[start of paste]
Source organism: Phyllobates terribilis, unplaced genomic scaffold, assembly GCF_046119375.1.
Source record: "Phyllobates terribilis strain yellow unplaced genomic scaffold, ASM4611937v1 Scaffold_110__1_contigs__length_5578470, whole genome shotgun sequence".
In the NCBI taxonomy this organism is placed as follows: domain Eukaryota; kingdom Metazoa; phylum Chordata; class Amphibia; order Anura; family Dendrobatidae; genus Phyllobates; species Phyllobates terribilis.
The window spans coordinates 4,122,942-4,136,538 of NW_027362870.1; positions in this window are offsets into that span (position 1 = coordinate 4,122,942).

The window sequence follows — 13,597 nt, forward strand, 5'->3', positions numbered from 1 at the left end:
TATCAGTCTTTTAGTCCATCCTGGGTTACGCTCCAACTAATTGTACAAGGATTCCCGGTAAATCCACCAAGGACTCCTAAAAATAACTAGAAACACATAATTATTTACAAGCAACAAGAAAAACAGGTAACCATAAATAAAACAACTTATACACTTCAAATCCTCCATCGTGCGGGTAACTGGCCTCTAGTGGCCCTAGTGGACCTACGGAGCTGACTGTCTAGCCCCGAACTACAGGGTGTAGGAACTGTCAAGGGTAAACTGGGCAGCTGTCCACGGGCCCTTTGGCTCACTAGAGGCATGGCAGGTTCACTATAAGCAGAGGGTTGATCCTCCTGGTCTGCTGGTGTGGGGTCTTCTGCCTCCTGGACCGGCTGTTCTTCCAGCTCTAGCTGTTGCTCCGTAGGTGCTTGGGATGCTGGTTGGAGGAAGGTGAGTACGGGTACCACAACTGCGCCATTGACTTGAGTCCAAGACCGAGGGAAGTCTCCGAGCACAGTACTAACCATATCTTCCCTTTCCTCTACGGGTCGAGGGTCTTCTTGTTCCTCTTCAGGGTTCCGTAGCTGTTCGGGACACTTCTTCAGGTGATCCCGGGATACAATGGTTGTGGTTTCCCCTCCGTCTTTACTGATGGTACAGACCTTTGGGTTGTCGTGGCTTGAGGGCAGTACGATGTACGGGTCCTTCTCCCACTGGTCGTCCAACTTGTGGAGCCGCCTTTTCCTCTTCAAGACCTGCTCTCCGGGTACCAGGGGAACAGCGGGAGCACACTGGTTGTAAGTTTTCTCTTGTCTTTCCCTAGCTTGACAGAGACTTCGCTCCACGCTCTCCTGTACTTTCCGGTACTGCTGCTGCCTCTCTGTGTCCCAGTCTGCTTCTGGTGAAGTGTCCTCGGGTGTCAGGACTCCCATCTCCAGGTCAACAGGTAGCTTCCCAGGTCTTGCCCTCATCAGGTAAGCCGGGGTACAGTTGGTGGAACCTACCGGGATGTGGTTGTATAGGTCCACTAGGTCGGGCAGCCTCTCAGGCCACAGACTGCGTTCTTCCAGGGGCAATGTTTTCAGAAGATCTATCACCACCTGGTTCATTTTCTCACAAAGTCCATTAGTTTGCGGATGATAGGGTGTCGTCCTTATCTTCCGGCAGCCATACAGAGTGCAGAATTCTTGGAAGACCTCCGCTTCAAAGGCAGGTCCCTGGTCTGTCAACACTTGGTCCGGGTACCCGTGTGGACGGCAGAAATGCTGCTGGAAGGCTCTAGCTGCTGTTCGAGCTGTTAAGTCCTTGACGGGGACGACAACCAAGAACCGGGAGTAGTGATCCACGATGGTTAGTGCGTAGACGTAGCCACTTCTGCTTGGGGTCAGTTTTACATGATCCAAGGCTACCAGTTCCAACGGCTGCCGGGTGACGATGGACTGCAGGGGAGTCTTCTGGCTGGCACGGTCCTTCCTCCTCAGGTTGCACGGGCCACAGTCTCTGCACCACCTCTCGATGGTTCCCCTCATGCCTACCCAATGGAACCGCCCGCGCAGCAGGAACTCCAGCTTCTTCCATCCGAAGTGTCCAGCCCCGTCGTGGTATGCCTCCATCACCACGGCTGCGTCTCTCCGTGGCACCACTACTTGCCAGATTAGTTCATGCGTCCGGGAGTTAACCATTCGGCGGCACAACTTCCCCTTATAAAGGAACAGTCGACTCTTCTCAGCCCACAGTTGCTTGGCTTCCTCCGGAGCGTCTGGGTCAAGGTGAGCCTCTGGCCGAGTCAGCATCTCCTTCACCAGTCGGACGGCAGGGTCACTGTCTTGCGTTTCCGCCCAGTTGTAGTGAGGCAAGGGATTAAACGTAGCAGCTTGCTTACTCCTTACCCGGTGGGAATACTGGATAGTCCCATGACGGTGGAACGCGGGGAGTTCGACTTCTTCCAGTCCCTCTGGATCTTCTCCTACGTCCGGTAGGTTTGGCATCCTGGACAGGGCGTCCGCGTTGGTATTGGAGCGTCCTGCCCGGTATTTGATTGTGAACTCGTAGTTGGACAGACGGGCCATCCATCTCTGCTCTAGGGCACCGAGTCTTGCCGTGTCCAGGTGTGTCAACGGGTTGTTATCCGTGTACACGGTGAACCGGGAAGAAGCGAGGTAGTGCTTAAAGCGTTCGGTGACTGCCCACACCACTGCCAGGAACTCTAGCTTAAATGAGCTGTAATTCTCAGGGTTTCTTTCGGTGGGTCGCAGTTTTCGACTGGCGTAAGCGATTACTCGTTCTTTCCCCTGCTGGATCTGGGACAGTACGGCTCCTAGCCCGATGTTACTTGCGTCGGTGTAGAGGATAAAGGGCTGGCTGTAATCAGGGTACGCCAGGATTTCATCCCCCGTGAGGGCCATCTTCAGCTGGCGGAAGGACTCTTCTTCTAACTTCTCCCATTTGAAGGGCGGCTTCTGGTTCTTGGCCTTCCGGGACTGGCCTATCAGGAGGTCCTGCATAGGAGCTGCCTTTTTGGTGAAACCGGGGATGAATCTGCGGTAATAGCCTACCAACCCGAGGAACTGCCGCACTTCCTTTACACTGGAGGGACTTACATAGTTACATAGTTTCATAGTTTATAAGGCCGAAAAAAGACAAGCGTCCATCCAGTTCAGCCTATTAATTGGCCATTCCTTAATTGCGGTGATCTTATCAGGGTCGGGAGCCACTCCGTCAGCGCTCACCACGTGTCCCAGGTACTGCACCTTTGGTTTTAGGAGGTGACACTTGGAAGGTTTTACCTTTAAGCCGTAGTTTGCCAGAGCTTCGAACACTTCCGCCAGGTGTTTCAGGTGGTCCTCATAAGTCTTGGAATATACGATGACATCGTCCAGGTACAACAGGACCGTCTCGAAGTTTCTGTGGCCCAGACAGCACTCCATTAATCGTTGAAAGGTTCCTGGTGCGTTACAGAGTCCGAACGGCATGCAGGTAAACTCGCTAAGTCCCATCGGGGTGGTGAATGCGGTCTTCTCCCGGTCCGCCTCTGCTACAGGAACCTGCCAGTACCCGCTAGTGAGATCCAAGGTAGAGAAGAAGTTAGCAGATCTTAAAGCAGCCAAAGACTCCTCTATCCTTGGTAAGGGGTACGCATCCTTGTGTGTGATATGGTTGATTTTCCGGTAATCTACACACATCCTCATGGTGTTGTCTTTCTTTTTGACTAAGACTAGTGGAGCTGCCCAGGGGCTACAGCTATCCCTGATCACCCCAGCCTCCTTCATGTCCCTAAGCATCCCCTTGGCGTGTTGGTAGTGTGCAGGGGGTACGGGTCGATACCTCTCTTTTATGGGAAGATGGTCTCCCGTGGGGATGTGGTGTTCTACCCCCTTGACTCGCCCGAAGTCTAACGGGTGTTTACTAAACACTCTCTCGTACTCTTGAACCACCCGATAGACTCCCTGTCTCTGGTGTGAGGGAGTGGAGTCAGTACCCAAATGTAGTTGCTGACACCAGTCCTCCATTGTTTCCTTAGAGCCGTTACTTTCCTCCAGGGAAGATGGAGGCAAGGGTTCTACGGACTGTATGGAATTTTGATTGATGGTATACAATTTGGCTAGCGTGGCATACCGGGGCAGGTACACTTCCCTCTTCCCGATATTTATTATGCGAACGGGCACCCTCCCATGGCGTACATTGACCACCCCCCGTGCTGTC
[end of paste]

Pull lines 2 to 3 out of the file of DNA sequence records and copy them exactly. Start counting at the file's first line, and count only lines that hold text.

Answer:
Source record: "Phyllobates terribilis strain yellow unplaced genomic scaffold, ASM4611937v1 Scaffold_110__1_contigs__length_5578470, whole genome shotgun sequence".
In the NCBI taxonomy this organism is placed as follows: domain Eukaryota; kingdom Metazoa; phylum Chordata; class Amphibia; order Anura; family Dendrobatidae; genus Phyllobates; species Phyllobates terribilis.